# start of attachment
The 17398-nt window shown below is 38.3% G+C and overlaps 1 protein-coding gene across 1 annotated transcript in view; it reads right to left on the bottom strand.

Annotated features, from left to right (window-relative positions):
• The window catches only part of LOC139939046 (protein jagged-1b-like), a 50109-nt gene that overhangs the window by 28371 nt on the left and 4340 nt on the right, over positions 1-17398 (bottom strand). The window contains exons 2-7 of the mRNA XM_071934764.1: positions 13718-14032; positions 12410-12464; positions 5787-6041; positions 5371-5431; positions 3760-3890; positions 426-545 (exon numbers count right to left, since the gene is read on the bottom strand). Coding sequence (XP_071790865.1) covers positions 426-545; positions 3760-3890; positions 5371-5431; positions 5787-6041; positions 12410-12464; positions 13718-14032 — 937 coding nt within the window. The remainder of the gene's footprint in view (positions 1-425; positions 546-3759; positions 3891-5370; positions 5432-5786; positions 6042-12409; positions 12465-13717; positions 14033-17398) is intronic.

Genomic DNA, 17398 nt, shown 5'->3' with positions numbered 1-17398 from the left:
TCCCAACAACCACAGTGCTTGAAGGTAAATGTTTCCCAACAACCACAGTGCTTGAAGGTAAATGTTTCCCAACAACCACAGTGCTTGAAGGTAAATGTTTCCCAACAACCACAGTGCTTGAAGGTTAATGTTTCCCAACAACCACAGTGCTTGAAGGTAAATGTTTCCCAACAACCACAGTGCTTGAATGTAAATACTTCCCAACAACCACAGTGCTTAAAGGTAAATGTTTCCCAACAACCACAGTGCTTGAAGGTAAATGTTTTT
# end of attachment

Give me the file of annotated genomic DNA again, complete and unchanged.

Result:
The 17398-nt window shown below is 38.3% G+C and overlaps 1 protein-coding gene across 1 annotated transcript in view; it reads right to left on the bottom strand.

Annotated features, from left to right (window-relative positions):
• The window catches only part of LOC139939046 (protein jagged-1b-like), a 50109-nt gene that overhangs the window by 28371 nt on the left and 4340 nt on the right, over positions 1-17398 (bottom strand). The window contains exons 2-7 of the mRNA XM_071934764.1: positions 13718-14032; positions 12410-12464; positions 5787-6041; positions 5371-5431; positions 3760-3890; positions 426-545 (exon numbers count right to left, since the gene is read on the bottom strand). Coding sequence (XP_071790865.1) covers positions 426-545; positions 3760-3890; positions 5371-5431; positions 5787-6041; positions 12410-12464; positions 13718-14032 — 937 coding nt within the window. The remainder of the gene's footprint in view (positions 1-425; positions 546-3759; positions 3891-5370; positions 5432-5786; positions 6042-12409; positions 12465-13717; positions 14033-17398) is intronic.

Genomic DNA, 17398 nt, shown 5'->3' with positions numbered 1-17398 from the left:
TCCCAACAACCACAGTGCTTGAAGGTAAATGTTTCCCAACAACCACAGTGCTTGAAGGTAAATGTTTCCCAACAACCACAGTGCTTGAAGGTAAATGTTTCCCAACAACCACAGTGCTTGAAGGTTAATGTTTCCCAACAACCACAGTGCTTGAAGGTAAATGTTTCCCAACAACCACAGTGCTTGAATGTAAATACTTCCCAACAACCACAGTGCTTAAAGGTAAATGTTTCCCAACAACCACAGTGCTTGAAGGTAAATGTTTTT